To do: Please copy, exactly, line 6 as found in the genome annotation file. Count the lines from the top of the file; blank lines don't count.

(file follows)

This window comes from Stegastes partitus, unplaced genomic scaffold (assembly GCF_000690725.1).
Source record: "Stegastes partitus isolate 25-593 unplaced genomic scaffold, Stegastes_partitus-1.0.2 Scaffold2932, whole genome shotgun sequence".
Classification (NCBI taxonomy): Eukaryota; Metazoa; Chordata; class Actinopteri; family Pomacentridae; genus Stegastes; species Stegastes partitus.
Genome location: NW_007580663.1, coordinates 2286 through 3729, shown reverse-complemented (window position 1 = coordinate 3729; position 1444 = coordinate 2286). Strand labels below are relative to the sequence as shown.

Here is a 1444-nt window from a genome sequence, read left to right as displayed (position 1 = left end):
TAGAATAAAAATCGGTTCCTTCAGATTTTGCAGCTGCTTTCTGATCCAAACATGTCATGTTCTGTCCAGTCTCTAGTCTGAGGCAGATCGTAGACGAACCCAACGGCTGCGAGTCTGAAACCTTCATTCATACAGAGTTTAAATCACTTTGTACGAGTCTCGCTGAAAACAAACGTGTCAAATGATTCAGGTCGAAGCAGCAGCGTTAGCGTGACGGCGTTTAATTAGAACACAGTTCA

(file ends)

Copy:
TAGAATAAAAATCGGTTCCTTCAGATTTTGCAGCTGCTTTCTGATCCAAACATGTCATGTTCTGTCCAGTCTCTAGTCTGAGGCAGATCGTAGACGAACCCAACGGCTGCGAGTCTGAAACCTTCATTCATACAGAGTTTAAATCACTTTGTACGAGTCTCGCTGAAAACAAACGTGTCAAATGATTCAGGTCGAAGCAGCAGCGTTAGCGTGACGGCGTTTAATTAGAACACAGTTCA